Hydronephrosis is increasingly reported in males rather than females [5] .

Some of the common causes of hydronephrosis are as follows [6] :

  • Congenital blockage (a defect that is present at birth)
  • Scarring of tissue
  • Tumour or cancer

Types Of Paediatric Hydronephrosis

There are three major categories of paediatric hydronephrosis and they are as follows [6] :

Vesicoureteral reflux: This develops when the urine flow from the kidneys to the bladder gets disrupted and abnormally backs up into the ureter.

Blockage/obstruction: This occurs due to four different causes and in different locations and that is, where the kidney meets the ureter, where the ureter meets the bladder, within the urethra and when there is an incorrect attachment of the ureter to the bladder.

Idiopathic hydronephrosis: The reason behind this type of hydronephrosis is not yet clear, however, it resolves on its own before or after birth.

Symptoms Of Paediatric Hydronephrosis

Newborns and infants with hydronephrosis usually show few or no symptoms at all. However, some of the signs of the condition are as follows [7] :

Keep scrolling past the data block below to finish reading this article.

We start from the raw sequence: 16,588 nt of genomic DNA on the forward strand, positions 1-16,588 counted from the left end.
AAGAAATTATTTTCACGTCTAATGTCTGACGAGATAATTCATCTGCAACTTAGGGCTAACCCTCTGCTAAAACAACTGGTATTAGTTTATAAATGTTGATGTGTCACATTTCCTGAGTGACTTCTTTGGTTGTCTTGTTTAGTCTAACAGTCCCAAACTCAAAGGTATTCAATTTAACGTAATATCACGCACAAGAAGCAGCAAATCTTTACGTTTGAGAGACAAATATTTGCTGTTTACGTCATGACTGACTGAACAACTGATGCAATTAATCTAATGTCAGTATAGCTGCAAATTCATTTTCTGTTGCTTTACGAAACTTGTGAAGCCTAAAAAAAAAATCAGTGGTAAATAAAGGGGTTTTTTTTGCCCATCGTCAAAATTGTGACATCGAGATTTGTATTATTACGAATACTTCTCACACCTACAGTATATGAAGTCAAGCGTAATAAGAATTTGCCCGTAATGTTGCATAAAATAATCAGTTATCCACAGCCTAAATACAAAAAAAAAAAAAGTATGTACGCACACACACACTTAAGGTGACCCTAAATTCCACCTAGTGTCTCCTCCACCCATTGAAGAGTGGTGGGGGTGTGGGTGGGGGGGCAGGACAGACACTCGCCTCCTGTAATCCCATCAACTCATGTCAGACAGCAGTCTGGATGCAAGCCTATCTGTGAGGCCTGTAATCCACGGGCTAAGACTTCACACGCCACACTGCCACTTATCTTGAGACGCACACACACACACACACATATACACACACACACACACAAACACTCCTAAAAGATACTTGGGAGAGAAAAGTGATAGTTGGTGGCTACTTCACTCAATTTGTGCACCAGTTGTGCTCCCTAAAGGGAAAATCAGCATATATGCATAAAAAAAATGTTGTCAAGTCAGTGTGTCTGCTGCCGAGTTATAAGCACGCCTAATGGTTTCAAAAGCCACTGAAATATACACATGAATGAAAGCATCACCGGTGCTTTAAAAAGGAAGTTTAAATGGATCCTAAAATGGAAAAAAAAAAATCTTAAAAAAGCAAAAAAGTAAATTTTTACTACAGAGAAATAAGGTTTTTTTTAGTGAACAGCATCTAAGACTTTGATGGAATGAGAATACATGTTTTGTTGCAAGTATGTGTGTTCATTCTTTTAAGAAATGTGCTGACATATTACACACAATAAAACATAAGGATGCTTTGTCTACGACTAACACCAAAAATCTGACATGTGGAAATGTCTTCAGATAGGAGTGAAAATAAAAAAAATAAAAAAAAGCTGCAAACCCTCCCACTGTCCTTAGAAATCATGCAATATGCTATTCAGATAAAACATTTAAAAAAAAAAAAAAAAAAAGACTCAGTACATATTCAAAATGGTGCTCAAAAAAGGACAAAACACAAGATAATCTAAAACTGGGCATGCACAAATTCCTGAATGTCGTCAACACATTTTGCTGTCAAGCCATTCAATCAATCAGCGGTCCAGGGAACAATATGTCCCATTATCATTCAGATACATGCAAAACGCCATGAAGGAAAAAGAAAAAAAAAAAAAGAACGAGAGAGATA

• Cloudy urine
  • Painful urination
  • A weak urine stream
  • A fever
  • Chills

Diagnosis Of Paediatric Hydronephrosis

Your physician can usually detect hydronephrosis through a routine prenatal ultrasound during the second trimester. Ultrasound can detect the foetal kidneys and bladder by 14 or 15 weeks gestation, though 20 weeks of pregnancy is the ideal time to detect hydronephrosis. Because, during this period, the foetus is larger and the kidneys are producing urine [8] .

If the condition is detected, your doctor will ask you to carry out the following tests:

  • Diagnostic imaging of the kidneys to assess function and proper urine drainage